Figure 6 shows a simplified representation of the hourly PUE values and the GUE values for the three PV-system sizes. The full graphs can be found in appendix C. The impact of the roof sized PV-system is subtle, whereas the positive impact of the peak size PV-system is very clear. The matching issues related to the demand size PV-system is also clearly illustrated, with the highest peak around noon during summer. This makes it immediately clear where the focus should lie for improvement.
Future data center designers will be able to use the GUE metric to design data centers which efficiently use on-site generation to reduce the impact they have on the electricity grid and the environment. As we are preparing for a future solely reliant on renewable energy this will be hugely important. The efficiency of demand management, supply matching and energy storage strategies can be assessed using this metric.
Discussion & conclusion
Though more situations are conceivable where the scope of PUE is too narrow to thoroughly assess the complete energy performance of a data center, the simulation exercise has provided information to answer the research question by reviewing case studies with energy reuse, geothermal energy use and on-site energy generations with PV panels.
‘How can complementary performance metrics to PUE help to better reflect the real energy performance of a data center?’
For the simulation case using geothermal energy PUE proved to accurately reflect the cooling systems energy impact. With help of the ERF metric, the simulation scenario for Killarney demonstrated a potential benefit for energy reuse of up to 15% of the total energy consumption. This scenario used a chiller as cooling system and the minimum exhaust air temperature for reusable waste heat was set to 30°C.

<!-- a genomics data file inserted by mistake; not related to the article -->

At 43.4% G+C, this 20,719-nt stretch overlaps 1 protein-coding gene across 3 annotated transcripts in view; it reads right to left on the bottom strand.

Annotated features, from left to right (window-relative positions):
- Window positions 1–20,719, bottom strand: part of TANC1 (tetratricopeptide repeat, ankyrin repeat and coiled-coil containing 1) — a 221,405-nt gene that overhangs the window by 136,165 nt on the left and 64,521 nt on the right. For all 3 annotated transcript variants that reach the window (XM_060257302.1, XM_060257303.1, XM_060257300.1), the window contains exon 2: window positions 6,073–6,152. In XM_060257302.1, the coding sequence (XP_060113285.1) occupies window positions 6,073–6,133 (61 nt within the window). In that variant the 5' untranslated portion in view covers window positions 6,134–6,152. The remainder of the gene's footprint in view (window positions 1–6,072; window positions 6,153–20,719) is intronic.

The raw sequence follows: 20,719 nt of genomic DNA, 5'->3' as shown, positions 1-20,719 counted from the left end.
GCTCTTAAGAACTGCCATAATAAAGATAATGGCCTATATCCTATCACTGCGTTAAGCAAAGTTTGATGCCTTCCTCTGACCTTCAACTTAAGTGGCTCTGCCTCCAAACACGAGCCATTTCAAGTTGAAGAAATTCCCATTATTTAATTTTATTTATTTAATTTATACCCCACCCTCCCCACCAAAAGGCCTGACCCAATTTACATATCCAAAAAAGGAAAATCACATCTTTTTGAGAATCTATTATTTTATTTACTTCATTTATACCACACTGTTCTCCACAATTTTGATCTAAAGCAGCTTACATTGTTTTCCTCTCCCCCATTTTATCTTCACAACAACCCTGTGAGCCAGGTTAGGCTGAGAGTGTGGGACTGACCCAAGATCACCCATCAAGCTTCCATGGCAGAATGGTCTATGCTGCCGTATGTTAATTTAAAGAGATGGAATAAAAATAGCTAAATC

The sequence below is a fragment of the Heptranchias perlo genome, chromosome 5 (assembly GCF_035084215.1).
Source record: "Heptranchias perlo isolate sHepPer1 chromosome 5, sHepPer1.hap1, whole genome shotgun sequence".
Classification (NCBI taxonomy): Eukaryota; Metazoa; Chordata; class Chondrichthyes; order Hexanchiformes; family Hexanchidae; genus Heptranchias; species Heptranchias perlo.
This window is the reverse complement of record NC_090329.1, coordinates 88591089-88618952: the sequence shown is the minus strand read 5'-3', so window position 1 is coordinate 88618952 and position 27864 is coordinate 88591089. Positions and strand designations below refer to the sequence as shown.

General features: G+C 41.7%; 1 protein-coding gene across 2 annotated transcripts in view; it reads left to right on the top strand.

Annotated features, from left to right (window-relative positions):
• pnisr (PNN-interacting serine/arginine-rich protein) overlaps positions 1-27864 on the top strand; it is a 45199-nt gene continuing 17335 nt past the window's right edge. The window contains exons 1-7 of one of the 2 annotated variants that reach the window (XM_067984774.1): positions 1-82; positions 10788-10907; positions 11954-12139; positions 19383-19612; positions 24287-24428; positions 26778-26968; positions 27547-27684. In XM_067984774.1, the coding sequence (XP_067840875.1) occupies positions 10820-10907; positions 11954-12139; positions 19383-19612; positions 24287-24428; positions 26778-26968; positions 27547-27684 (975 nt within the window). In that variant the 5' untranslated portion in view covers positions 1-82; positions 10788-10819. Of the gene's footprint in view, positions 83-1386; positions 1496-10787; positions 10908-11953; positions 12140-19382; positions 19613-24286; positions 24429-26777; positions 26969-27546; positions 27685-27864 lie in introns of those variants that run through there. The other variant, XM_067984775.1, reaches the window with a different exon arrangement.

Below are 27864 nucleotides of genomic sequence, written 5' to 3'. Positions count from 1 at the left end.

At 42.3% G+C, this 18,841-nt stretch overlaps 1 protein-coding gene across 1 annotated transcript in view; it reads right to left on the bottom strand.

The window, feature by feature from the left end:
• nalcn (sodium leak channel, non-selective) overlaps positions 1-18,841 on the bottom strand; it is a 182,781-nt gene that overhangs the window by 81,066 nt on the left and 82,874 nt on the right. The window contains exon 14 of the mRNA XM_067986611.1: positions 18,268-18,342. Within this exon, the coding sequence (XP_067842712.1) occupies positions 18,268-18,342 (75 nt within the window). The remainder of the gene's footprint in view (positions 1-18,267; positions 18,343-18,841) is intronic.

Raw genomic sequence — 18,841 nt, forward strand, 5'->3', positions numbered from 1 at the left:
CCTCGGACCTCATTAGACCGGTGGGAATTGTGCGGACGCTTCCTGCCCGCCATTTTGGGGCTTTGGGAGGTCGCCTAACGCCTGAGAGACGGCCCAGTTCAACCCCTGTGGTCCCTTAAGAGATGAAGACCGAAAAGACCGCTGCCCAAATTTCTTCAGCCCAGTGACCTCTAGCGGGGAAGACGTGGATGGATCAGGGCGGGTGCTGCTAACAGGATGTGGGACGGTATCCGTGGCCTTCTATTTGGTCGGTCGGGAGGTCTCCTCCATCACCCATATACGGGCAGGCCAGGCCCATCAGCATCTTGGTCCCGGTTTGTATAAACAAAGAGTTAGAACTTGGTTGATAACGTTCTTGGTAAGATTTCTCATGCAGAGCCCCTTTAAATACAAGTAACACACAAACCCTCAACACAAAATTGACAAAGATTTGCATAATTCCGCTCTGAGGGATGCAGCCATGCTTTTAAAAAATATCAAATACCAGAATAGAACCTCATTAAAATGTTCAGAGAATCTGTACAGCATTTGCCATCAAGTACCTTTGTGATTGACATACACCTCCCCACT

Using the OEM and OEF metrics, the simulation case for Sevilla showed a reduction of the total energy impact of 4% for a roof sized PV-system in Sevilla, increasing to 20% for a PV-system sized to maximize generation without causing matching issues. When further increasing the PV size energy matching issues arise that need to be mitigated.
Figure 6. Visualization of the hourly values for the PUE and different GUE values for one year.
To quickly assess the effectiveness of onsite energy generation, the GUE metric can be used. It shows the positive impact on-site renewable generation can have on the energy footprint and can also help to understand the challenges involved in energy matching. Evaluation of resulting GUE values can help find better strategies to tackle energy matching challenges. Suggested strategies for energy matching can involve demand management, supply matching and energy storage. Further research can provide information on effective use of these strategies to further reduce the energy impact of the data center industry.